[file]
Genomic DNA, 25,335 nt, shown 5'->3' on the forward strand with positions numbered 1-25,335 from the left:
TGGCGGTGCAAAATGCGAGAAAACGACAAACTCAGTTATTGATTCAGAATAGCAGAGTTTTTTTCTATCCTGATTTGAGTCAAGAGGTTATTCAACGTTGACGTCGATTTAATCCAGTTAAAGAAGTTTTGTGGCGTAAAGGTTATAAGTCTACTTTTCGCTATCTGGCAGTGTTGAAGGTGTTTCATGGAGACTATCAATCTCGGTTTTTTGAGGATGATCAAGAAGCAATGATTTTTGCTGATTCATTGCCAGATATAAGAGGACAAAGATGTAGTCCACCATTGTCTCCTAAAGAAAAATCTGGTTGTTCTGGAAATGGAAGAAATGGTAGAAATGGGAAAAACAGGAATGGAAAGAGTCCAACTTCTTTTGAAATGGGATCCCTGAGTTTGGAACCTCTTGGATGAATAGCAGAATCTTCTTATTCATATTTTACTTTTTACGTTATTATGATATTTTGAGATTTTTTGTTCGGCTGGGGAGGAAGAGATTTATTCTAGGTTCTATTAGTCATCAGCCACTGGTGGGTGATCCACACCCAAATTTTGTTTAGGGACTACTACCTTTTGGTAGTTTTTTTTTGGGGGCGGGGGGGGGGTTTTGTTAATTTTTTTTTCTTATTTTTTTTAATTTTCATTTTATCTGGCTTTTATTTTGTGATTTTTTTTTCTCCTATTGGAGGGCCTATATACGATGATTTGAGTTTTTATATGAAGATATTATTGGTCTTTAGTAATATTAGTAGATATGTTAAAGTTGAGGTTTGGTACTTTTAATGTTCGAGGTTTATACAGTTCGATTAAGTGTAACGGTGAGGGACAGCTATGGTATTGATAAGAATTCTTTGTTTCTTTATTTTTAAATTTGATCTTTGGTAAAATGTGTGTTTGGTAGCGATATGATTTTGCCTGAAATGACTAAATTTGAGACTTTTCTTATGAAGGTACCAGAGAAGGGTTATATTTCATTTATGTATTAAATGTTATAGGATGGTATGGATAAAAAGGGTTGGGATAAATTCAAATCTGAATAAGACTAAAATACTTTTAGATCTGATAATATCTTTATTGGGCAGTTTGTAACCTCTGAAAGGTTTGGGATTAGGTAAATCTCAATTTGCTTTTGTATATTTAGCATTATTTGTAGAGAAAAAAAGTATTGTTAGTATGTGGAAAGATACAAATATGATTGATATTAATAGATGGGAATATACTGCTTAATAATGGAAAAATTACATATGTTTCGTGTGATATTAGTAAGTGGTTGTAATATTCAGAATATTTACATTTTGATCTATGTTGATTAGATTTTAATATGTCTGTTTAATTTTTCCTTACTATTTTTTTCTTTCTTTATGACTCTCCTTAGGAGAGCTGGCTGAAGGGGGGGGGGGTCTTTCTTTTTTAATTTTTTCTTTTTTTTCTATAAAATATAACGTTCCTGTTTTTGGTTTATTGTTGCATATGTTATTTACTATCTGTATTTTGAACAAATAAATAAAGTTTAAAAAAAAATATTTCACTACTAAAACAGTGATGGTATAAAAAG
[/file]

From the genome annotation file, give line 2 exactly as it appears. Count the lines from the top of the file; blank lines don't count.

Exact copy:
TGGCGGTGCAAAATGCGAGAAAACGACAAACTCAGTTATTGATTCAGAATAGCAGAGTTTTTTTCTATCCTGATTTGAGTCAAGAGGTTATTCAACGTTGACGTCGATTTAATCCAGTTAAAGAAGTTTTGTGGCGTAAAGGTTATAAGTCTACTTTTCGCTATCTGGCAGTGTTGAAGGTGTTTCATGGAGACTATCAATCTCGGTTTTTTGAGGATGATCAAGAAGCAATGATTTTTGCTGATTCATTGCCAGATATAAGAGGACAAAGATGTAGTCCACCATTGTCTCCTAAAGAAAAATCTGGTTGTTCTGGAAATGGAAGAAATGGTAGAAATGGGAAAAACAGGAATGGAAAGAGTCCAACTTCTTTTGAAATGGGATCCCTGAGTTTGGAACCTCTTGGATGAATAGCAGAATCTTCTTATTCATATTTTACTTTTTACGTTATTATGATATTTTGAGATTTTTTGTTCGGCTGGGGAGGAAGAGATTTATTCTAGGTTCTATTAGTCATCAGCCACTGGTGGGTGATCCACACCCAAATTTTGTTTAGGGACTACTACCTTTTGGTAGTTTTTTTTTGGGGGCGGGGGGGGGGTTTTGTTAATTTTTTTTTCTTATTTTTTTTAATTTTCATTTTATCTGGCTTTTATTTTGTGATTTTTTTTTCTCCTATTGGAGGGCCTATATACGATGATTTGAGTTTTTATATGAAGATATTATTGGTCTTTAGTAATATTAGTAGATATGTTAAAGTTGAGGTTTGGTACTTTTAATGTTCGAGGTTTATACAGTTCGATTAAGTGTAACGGTGAGGGACAGCTATGGTATTGATAAGAATTCTTTGTTTCTTTATTTTTAAATTTGATCTTTGGTAAAATGTGTGTTTGGTAGCGATATGATTTTGCCTGAAATGACTAAATTTGAGACTTTTCTTATGAAGGTACCAGAGAAGGGTTATATTTCATTTATGTATTAAATGTTATAGGATGGTATGGATAAAAAGGGTTGGGATAAATTCAAATCTGAATAAGACTAAAATACTTTTAGATCTGATAATATCTTTATTGGGCAGTTTGTAACCTCTGAAAGGTTTGGGATTAGGTAAATCTCAATTTGCTTTTGTATATTTAGCATTATTTGTAGAGAAAAAAAGTATTGTTAGTATGTGGAAAGATACAAATATGATTGATATTAATAGATGGGAATATACTGCTTAATAATGGAAAAATTACATATGTTTCGTGTGATATTAGTAAGTGGTTGTAATATTCAGAATATTTACATTTTGATCTATGTTGATTAGATTTTAATATGTCTGTTTAATTTTTCCTTACTATTTTTTTCTTTCTTTATGACTCTCCTTAGGAGAGCTGGCTGAAGGGGGGGGGGGTCTTTCTTTTTTAATTTTTTCTTTTTTTTCTATAAAATATAACGTTCCTGTTTTTGGTTTATTGTTGCATATGTTATTTACTATCTGTATTTTGAACAAATAAATAAAGTTTAAAAAAAAATATTTCACTACTAAAACAGTGATGGTATAAAAAG